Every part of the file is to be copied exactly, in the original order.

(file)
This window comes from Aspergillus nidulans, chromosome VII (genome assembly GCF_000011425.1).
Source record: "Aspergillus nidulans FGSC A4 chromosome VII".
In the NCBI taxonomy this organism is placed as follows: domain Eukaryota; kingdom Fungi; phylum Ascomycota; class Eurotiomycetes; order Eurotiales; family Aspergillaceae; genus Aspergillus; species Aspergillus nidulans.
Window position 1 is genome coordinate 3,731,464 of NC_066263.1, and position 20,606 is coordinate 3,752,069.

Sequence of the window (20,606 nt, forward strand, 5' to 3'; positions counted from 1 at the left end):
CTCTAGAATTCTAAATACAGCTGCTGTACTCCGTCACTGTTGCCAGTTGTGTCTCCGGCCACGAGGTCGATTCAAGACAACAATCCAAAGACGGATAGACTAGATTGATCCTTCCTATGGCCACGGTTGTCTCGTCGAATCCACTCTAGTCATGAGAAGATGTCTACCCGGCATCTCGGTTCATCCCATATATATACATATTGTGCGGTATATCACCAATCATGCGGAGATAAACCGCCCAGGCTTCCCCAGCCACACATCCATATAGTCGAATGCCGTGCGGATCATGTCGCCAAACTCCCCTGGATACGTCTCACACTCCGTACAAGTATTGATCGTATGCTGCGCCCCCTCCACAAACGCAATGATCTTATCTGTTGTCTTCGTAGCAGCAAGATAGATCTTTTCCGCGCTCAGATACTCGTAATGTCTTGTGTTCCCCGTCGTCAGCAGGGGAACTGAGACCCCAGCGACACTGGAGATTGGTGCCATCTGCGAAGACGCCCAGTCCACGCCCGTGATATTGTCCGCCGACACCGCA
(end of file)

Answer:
This window comes from Aspergillus nidulans, chromosome VII (genome assembly GCF_000011425.1).
Source record: "Aspergillus nidulans FGSC A4 chromosome VII".
In the NCBI taxonomy this organism is placed as follows: domain Eukaryota; kingdom Fungi; phylum Ascomycota; class Eurotiomycetes; order Eurotiales; family Aspergillaceae; genus Aspergillus; species Aspergillus nidulans.
Window position 1 is genome coordinate 3,731,464 of NC_066263.1, and position 20,606 is coordinate 3,752,069.

Sequence of the window (20,606 nt, forward strand, 5' to 3'; positions counted from 1 at the left end):
CTCTAGAATTCTAAATACAGCTGCTGTACTCCGTCACTGTTGCCAGTTGTGTCTCCGGCCACGAGGTCGATTCAAGACAACAATCCAAAGACGGATAGACTAGATTGATCCTTCCTATGGCCACGGTTGTCTCGTCGAATCCACTCTAGTCATGAGAAGATGTCTACCCGGCATCTCGGTTCATCCCATATATATACATATTGTGCGGTATATCACCAATCATGCGGAGATAAACCGCCCAGGCTTCCCCAGCCACACATCCATATAGTCGAATGCCGTGCGGATCATGTCGCCAAACTCCCCTGGATACGTCTCACACTCCGTACAAGTATTGATCGTATGCTGCGCCCCCTCCACAAACGCAATGATCTTATCTGTTGTCTTCGTAGCAGCAAGATAGATCTTTTCCGCGCTCAGATACTCGTAATGTCTTGTGTTCCCCGTCGTCAGCAGGGGAACTGAGACCCCAGCGACACTGGAGATTGGTGCCATCTGCGAAGACGCCCAGTCCACGCCCGTGATATTGTCCGCCGACACCGCA